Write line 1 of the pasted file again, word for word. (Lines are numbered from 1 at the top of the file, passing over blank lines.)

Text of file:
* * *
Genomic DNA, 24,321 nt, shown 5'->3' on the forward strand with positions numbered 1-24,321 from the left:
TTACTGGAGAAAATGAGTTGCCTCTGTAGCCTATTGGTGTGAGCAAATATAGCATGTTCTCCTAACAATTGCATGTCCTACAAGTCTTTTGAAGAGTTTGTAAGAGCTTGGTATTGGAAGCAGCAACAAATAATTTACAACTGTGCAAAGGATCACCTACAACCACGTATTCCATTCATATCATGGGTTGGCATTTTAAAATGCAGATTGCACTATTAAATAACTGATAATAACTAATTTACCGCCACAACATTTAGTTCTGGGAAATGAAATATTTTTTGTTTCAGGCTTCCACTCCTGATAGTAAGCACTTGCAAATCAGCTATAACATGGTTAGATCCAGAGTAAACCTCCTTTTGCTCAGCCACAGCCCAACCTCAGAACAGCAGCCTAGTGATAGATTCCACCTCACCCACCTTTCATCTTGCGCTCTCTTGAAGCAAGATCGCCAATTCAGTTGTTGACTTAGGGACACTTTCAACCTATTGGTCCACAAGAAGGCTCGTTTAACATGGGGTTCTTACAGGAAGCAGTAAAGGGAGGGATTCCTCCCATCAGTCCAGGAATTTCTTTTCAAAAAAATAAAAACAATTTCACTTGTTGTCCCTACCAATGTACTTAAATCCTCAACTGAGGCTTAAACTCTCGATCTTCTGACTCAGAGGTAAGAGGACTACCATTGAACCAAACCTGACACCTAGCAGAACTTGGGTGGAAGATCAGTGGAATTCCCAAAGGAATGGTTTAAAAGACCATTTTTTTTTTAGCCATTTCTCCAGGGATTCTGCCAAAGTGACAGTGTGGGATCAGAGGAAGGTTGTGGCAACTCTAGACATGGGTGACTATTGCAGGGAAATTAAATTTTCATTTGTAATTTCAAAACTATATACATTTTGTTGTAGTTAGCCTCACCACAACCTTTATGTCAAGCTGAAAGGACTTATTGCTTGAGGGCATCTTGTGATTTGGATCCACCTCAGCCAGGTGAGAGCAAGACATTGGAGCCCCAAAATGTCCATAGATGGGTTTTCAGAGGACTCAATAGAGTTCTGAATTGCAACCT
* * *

Genomic DNA, 24,321 nt, shown 5'->3' on the forward strand with positions numbered 1-24,321 from the left: